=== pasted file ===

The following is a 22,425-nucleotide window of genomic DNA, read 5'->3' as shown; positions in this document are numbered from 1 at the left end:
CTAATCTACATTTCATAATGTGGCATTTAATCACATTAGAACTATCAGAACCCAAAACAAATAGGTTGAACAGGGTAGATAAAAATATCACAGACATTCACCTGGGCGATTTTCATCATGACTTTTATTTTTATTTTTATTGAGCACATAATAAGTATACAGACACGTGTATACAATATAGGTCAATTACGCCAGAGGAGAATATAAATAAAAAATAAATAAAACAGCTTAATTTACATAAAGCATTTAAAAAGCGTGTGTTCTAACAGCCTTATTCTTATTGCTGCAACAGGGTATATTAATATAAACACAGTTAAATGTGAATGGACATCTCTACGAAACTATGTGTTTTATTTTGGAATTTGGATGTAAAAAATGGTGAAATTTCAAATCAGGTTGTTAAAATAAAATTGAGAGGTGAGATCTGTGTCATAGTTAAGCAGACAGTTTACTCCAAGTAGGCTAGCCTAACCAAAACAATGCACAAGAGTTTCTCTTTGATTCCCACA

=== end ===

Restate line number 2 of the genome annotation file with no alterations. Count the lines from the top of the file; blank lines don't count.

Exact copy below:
CTAATCTACATTTCATAATGTGGCATTTAATCACATTAGAACTATCAGAACCCAAAACAAATAGGTTGAACAGGGTAGATAAAAATATCACAGACATTCACCTGGGCGATTTTCATCATGACTTTTATTTTTATTTTTATTGAGCACATAATAAGTATACAGACACGTGTATACAATATAGGTCAATTACGCCAGAGGAGAATATAAATAAAAAATAAATAAAACAGCTTAATTTACATAAAGCATTTAAAAAGCGTGTGTTCTAACAGCCTTATTCTTATTGCTGCAACAGGGTATATTAATATAAACACAGTTAAATGTGAATGGACATCTCTACGAAACTATGTGTTTTATTTTGGAATTTGGATGTAAAAAATGGTGAAATTTCAAATCAGGTTGTTAAAATAAAATTGAGAGGTGAGATCTGTGTCATAGTTAAGCAGACAGTTTACTCCAAGTAGGCTAGCCTAACCAAAACAATGCACAAGAGTTTCTCTTTGATTCCCACA